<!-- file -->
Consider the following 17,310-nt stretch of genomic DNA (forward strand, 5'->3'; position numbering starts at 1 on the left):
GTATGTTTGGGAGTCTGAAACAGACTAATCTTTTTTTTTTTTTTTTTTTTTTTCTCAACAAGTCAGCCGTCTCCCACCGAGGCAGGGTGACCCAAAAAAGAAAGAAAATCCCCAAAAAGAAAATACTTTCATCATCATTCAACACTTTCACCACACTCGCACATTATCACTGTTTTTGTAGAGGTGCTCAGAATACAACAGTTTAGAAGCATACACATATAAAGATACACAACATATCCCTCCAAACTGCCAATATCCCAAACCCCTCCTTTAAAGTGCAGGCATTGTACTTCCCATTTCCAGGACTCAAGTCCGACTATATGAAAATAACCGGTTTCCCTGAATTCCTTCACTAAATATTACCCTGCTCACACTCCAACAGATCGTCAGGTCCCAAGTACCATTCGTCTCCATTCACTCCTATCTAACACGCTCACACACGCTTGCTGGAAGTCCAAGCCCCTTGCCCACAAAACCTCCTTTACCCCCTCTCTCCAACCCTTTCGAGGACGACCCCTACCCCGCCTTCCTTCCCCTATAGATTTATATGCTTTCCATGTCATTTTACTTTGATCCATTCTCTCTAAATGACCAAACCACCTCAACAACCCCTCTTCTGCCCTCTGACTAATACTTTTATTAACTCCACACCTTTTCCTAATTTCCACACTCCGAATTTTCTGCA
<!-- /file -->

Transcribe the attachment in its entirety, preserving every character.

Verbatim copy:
Consider the following 17,310-nt stretch of genomic DNA (forward strand, 5'->3'; position numbering starts at 1 on the left):
GTATGTTTGGGAGTCTGAAACAGACTAATCTTTTTTTTTTTTTTTTTTTTTTTCTCAACAAGTCAGCCGTCTCCCACCGAGGCAGGGTGACCCAAAAAAGAAAGAAAATCCCCAAAAAGAAAATACTTTCATCATCATTCAACACTTTCACCACACTCGCACATTATCACTGTTTTTGTAGAGGTGCTCAGAATACAACAGTTTAGAAGCATACACATATAAAGATACACAACATATCCCTCCAAACTGCCAATATCCCAAACCCCTCCTTTAAAGTGCAGGCATTGTACTTCCCATTTCCAGGACTCAAGTCCGACTATATGAAAATAACCGGTTTCCCTGAATTCCTTCACTAAATATTACCCTGCTCACACTCCAACAGATCGTCAGGTCCCAAGTACCATTCGTCTCCATTCACTCCTATCTAACACGCTCACACACGCTTGCTGGAAGTCCAAGCCCCTTGCCCACAAAACCTCCTTTACCCCCTCTCTCCAACCCTTTCGAGGACGACCCCTACCCCGCCTTCCTTCCCCTATAGATTTATATGCTTTCCATGTCATTTTACTTTGATCCATTCTCTCTAAATGACCAAACCACCTCAACAACCCCTCTTCTGCCCTCTGACTAATACTTTTATTAACTCCACACCTTTTCCTAATTTCCACACTCCGAATTTTCTGCA